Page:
Thomas F. “Tommy” Ryan

Tommy Ryan

Portrait by Robert Howson

Many excel at sport while others contribute to its growth, but very few actually invent a sport. That is the case with Guelph’s Tommy Ryan.

Known as a real “character” on the Toronto sports scene, Ryan built Canada’s first regulation tenpin lanes in 1905 at his establishment, the Toronto Bowling Club. It was one of the hotspots in the big city. It resembled a southern plantation with potted palm trees, a string orchestra and piano and an immense lunch counter. The “Gentlemen Only” club catered to the well-to-do with regulars including John Eaton and Mayor Sam McBride. However after a few years customers began to complain about the weight and size of the tenpin balls, so he had his father whittle down five of the larger tenpins to approximately three-quarters of their original size. He then spaced these pins equally on the 36” tenpin triangle and found a hand-sized hard rubber ball and threw it down the alley. The year was 1909 making this the 100th anniversary of five-pin bowling – one of the few sports ever invented in Canada. When it turned out that the lighter pins would fly around the alley creating quite a racket, Ryan installed protective screens on each alley and wrapped a rubber band around each pin to reduce the noise they made when they were knocked down. However, he never patented his invention and never profited from it.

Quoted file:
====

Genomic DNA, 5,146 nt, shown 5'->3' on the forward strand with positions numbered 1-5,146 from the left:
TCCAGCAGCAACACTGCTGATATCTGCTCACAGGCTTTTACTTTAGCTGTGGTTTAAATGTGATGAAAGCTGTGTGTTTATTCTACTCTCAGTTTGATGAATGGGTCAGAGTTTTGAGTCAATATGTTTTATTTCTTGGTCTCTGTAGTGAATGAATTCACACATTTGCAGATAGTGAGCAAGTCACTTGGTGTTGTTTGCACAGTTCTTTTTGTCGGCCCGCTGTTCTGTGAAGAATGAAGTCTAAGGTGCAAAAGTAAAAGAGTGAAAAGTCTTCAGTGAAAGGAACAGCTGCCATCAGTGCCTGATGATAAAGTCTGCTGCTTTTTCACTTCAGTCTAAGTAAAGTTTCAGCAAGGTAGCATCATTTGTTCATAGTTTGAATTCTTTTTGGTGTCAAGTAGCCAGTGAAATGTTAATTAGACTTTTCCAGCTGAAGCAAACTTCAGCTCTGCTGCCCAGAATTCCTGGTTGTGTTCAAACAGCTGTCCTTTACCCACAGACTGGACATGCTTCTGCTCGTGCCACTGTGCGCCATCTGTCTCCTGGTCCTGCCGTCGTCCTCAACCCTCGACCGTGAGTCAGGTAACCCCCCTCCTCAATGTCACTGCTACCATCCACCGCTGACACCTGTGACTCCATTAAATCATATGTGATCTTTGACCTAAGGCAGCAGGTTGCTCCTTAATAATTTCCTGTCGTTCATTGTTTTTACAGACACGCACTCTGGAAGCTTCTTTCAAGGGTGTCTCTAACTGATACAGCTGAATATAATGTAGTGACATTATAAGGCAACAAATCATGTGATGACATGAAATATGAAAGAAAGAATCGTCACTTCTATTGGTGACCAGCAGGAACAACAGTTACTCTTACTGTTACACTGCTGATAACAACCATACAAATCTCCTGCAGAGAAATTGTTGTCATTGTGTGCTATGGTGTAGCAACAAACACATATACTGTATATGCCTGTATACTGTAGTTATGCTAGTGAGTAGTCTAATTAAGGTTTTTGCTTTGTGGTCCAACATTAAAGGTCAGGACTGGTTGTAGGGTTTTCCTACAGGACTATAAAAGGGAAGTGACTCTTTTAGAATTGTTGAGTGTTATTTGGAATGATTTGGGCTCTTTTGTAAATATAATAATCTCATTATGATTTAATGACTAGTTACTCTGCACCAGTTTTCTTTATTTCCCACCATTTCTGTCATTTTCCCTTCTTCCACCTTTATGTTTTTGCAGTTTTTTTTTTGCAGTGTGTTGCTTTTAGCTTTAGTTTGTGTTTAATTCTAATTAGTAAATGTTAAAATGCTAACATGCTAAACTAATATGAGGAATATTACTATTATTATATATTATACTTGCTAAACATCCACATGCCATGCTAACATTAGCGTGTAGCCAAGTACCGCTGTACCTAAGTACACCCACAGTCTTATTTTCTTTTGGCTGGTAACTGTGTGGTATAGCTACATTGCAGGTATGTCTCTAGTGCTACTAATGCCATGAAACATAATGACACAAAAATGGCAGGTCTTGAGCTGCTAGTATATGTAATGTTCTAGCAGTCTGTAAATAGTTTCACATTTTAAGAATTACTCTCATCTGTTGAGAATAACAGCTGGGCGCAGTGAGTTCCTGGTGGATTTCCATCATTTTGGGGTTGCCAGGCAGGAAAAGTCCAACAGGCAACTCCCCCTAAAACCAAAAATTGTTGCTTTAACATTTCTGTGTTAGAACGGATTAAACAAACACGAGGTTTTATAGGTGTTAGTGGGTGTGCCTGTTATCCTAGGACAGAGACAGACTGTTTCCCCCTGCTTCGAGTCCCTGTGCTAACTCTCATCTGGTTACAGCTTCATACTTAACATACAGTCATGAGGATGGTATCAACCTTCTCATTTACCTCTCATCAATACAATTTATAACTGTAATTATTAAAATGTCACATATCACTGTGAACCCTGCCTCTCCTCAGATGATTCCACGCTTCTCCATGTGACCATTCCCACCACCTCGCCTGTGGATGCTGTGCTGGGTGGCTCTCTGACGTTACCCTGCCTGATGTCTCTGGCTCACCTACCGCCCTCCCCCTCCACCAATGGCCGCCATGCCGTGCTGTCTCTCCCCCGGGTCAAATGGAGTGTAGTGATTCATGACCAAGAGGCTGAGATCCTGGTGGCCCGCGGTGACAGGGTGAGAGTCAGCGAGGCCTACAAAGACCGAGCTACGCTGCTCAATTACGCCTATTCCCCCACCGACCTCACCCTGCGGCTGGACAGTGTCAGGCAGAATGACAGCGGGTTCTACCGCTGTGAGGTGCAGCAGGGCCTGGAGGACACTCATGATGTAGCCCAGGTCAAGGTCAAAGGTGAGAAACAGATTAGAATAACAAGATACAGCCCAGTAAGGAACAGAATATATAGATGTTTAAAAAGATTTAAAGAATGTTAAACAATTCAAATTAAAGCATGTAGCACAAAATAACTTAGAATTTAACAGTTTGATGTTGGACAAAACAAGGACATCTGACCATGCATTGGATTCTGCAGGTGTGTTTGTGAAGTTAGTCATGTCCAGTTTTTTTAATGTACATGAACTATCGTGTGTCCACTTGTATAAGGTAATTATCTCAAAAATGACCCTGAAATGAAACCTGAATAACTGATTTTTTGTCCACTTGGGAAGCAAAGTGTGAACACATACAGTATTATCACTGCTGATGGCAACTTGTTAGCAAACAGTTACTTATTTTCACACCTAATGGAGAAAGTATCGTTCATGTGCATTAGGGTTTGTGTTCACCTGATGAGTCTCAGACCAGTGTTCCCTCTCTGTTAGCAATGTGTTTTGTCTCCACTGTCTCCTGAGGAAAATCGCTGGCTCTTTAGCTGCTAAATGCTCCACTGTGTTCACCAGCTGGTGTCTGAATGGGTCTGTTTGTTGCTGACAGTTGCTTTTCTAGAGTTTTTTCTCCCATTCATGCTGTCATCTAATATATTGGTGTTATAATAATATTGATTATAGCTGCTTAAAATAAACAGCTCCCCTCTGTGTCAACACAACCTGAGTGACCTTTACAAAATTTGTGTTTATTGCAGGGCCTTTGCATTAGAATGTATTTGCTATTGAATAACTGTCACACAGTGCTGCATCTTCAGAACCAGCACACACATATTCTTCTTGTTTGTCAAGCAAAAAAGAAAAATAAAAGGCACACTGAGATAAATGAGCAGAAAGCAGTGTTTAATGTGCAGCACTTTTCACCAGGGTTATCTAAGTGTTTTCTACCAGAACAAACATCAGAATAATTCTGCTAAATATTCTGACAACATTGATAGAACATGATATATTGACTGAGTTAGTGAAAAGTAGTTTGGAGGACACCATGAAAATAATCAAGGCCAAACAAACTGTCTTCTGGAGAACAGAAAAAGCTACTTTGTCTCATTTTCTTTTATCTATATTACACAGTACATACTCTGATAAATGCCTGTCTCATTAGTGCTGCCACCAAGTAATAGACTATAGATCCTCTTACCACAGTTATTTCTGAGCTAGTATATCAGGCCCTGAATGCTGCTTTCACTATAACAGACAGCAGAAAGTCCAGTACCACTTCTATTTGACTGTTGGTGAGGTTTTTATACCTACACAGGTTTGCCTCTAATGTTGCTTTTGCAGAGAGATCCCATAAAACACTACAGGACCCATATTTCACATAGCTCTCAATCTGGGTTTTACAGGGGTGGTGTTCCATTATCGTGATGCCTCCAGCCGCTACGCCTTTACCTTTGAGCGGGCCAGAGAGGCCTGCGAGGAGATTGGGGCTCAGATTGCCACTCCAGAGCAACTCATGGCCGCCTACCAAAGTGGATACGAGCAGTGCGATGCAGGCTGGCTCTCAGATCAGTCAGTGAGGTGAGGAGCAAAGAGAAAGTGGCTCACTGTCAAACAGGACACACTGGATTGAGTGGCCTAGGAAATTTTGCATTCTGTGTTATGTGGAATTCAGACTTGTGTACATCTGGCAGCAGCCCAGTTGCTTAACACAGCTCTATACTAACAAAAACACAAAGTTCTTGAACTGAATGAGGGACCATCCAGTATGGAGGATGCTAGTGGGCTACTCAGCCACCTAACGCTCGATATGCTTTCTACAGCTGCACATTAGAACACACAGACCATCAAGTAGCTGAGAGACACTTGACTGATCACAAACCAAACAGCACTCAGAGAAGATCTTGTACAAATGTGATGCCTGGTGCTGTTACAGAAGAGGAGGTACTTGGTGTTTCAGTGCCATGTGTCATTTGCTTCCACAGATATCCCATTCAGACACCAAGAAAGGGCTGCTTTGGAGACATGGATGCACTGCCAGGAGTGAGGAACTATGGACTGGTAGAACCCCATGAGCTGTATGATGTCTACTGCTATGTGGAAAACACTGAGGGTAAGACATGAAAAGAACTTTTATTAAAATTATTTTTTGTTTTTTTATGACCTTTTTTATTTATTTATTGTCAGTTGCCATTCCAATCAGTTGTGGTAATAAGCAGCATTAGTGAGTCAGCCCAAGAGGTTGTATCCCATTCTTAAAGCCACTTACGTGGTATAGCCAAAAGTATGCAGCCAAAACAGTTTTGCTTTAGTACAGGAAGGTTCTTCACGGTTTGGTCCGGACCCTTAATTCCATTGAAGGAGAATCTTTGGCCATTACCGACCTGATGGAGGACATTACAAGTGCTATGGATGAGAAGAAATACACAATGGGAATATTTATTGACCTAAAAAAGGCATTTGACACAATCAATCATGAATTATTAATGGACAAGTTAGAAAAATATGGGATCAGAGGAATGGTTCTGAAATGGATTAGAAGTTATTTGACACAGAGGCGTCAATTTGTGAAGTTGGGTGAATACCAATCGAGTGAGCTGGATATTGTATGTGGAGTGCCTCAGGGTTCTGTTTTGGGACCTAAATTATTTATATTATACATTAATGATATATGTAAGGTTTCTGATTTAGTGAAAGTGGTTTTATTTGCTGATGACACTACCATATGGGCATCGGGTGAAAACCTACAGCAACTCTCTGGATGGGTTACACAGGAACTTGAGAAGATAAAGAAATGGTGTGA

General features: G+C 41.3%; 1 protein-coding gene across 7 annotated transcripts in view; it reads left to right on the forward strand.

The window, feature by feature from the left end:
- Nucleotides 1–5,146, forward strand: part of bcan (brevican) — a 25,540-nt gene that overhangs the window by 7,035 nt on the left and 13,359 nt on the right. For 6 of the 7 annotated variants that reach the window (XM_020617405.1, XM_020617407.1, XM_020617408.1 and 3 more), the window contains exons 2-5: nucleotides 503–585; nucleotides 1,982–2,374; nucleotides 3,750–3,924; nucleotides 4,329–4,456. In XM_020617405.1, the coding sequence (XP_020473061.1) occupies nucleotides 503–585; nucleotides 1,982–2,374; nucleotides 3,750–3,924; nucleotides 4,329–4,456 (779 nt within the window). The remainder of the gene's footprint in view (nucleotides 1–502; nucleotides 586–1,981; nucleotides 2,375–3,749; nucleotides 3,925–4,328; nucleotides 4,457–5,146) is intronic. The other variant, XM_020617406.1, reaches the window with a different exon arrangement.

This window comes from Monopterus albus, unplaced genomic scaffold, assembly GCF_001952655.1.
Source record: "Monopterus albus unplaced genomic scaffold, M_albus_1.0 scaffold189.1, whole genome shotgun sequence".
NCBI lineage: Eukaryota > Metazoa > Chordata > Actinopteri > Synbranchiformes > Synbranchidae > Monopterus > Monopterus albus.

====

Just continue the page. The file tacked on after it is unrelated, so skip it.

As a young man Ryan was an accomplished baseball player who once turned down an offer to pitch for the Baltimore Orioles of the Eastern International League. But mostly he was known as a fixture on the Toronto’s sports scene for the first half of the 20th century involved in everything from boxing to horse racing.

In 1971 Tommy Ryan was inducted into the Canadian Sports Hall of Fame.

Inducted into the Guelph Sports Hall of Fame – Builder category – on May 20, 2009